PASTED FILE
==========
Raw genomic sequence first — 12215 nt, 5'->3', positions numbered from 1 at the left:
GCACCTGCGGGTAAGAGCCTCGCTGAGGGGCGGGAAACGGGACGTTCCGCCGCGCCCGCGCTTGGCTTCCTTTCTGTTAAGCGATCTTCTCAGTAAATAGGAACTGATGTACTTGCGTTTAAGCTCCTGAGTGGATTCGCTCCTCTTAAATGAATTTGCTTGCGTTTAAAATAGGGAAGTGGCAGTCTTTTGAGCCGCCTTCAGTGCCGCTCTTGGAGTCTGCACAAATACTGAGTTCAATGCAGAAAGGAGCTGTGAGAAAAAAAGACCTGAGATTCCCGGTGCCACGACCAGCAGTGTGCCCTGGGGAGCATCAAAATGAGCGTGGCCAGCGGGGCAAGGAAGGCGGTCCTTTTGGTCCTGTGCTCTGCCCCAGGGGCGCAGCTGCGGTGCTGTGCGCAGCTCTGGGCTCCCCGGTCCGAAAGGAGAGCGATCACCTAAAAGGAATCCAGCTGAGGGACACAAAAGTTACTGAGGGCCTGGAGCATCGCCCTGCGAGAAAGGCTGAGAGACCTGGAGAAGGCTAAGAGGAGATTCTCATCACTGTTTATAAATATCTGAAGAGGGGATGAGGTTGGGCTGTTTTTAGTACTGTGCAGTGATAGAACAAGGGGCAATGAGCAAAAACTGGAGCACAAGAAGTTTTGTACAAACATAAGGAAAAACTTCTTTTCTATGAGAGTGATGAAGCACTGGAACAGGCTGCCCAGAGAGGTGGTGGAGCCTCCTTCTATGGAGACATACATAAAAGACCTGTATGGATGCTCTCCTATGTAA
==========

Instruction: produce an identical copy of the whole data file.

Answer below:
Raw genomic sequence first — 12215 nt, 5'->3', positions numbered from 1 at the left:
GCACCTGCGGGTAAGAGCCTCGCTGAGGGGCGGGAAACGGGACGTTCCGCCGCGCCCGCGCTTGGCTTCCTTTCTGTTAAGCGATCTTCTCAGTAAATAGGAACTGATGTACTTGCGTTTAAGCTCCTGAGTGGATTCGCTCCTCTTAAATGAATTTGCTTGCGTTTAAAATAGGGAAGTGGCAGTCTTTTGAGCCGCCTTCAGTGCCGCTCTTGGAGTCTGCACAAATACTGAGTTCAATGCAGAAAGGAGCTGTGAGAAAAAAAGACCTGAGATTCCCGGTGCCACGACCAGCAGTGTGCCCTGGGGAGCATCAAAATGAGCGTGGCCAGCGGGGCAAGGAAGGCGGTCCTTTTGGTCCTGTGCTCTGCCCCAGGGGCGCAGCTGCGGTGCTGTGCGCAGCTCTGGGCTCCCCGGTCCGAAAGGAGAGCGATCACCTAAAAGGAATCCAGCTGAGGGACACAAAAGTTACTGAGGGCCTGGAGCATCGCCCTGCGAGAAAGGCTGAGAGACCTGGAGAAGGCTAAGAGGAGATTCTCATCACTGTTTATAAATATCTGAAGAGGGGATGAGGTTGGGCTGTTTTTAGTACTGTGCAGTGATAGAACAAGGGGCAATGAGCAAAAACTGGAGCACAAGAAGTTTTGTACAAACATAAGGAAAAACTTCTTTTCTATGAGAGTGATGAAGCACTGGAACAGGCTGCCCAGAGAGGTGGTGGAGCCTCCTTCTATGGAGACATACATAAAAGACCTGTATGGATGCTCTCCTATGTAA